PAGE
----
New Delhi: Tata Capital announces its foray into the area of climate change with the formation of Tata Cleantech Capital (TCCL), in association with International Finance Corporation (IFC), a member of World Bank Group.
TCCL proposes to provide financing and advisory services to small and medium enterprises (SMEs) and large corporates in India that are engaged in climate change initiatives. IFC will invest up to 19.5 per cent stake in the equity capital of TCCL, with the rest of the capital being initially contributed by Tata Capital. The carrying on of financing activity by TCCL would be subject to it receiving NBFC registration from the RBI.
Initially, TCCL will focus on the following key areas: energy efficiency for SMEs, renewable energy generation projects (such as wind power, small hydro power, solar power, bio-mass and waste treatment) and water management projects. Over a period of time, TCCL will be open to looking at other areas such as sustainable agriculture projects, smart grid projects, clean transportation and pollution control.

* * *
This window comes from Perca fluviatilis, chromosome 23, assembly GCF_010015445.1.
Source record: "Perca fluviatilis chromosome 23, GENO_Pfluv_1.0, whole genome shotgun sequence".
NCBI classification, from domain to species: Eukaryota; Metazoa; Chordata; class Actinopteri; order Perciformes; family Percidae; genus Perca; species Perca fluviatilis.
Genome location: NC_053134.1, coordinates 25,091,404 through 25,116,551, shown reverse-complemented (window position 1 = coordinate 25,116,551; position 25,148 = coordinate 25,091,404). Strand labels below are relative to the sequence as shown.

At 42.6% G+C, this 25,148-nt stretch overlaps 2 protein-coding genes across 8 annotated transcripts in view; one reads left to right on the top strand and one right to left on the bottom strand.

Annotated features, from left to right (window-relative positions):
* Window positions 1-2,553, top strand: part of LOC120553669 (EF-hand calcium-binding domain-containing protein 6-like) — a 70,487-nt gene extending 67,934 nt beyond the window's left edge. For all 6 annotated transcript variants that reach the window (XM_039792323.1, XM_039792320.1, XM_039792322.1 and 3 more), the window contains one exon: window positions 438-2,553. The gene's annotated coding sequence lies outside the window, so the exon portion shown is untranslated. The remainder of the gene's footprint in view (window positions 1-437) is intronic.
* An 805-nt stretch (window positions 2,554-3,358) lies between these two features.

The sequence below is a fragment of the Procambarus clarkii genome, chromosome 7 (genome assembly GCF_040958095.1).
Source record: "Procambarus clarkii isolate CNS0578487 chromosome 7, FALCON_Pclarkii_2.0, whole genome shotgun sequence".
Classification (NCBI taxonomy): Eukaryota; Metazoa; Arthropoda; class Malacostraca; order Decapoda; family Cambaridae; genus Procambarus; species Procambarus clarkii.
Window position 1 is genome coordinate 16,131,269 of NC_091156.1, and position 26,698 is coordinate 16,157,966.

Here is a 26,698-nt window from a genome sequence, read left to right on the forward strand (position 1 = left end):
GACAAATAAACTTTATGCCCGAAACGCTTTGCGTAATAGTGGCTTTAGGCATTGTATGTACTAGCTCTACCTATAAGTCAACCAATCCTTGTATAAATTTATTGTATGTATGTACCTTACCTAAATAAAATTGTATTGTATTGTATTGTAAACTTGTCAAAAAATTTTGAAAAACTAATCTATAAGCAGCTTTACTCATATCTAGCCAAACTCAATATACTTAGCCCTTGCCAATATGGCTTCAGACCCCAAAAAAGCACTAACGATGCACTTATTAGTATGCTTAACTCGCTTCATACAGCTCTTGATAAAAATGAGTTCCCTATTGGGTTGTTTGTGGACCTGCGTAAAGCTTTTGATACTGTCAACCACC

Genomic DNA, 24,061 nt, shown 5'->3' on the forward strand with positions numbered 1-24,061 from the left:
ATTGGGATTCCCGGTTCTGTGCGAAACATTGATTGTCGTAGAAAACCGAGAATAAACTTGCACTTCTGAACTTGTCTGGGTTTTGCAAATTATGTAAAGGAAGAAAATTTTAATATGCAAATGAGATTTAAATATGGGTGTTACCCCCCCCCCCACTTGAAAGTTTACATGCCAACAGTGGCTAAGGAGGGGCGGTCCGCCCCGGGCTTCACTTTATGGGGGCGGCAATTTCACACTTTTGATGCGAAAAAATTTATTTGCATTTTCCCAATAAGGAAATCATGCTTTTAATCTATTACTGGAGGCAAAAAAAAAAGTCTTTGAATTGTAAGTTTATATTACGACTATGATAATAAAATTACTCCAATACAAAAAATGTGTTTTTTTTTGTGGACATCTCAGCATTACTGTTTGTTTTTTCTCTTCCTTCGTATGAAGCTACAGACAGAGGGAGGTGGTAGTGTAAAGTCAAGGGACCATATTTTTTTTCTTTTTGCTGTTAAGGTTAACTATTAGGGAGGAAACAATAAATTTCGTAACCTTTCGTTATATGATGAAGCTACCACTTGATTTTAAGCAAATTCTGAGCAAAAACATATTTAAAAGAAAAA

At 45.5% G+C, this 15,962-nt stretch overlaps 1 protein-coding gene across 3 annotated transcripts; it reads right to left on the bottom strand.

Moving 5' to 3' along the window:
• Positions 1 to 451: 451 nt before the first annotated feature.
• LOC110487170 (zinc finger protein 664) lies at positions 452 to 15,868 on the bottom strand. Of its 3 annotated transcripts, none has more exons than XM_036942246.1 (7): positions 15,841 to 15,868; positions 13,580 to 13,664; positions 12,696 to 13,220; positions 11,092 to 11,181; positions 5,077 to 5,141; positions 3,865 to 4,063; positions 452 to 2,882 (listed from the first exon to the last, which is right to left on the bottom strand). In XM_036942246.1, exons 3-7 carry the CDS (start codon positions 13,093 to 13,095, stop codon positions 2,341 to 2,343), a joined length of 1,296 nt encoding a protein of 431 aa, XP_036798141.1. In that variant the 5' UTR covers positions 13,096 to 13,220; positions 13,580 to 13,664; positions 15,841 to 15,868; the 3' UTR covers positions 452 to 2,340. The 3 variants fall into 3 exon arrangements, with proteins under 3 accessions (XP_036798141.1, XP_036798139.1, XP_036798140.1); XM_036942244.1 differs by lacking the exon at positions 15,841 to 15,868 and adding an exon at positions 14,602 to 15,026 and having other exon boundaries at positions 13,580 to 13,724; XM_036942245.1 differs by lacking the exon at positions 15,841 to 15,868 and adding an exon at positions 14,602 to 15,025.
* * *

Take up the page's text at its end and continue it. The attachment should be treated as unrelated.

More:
Praveen Kadle, managing director and chief executive officer, Tata Capital, said, “A deep concern for the environment has always driven Tata companies to undertake green projects and adopt environment-friendly technologies. Tata Cleantech Capital is a focussed initiative to assist, via lending and advisory services, the small, mid-sized and even large companies to promote clean technology. In this initiative, TCCL will leverage Tata Capital’s network, expertise and extensive corporate customer base. IFC’s experience and expertise in offering lending and advisory services in clean-tech sectors will be an added asset to the new company.”“By helping establish India’s first green finance company, we will reach small and mid-sized companies that are committed to promoting clean technology,” said Lars Thunell, EVP and CEO, IFC, who is visiting India this week. “These companies often find it difficult to obtain financing — especially for projects that involve technologies to mitigate climate change.”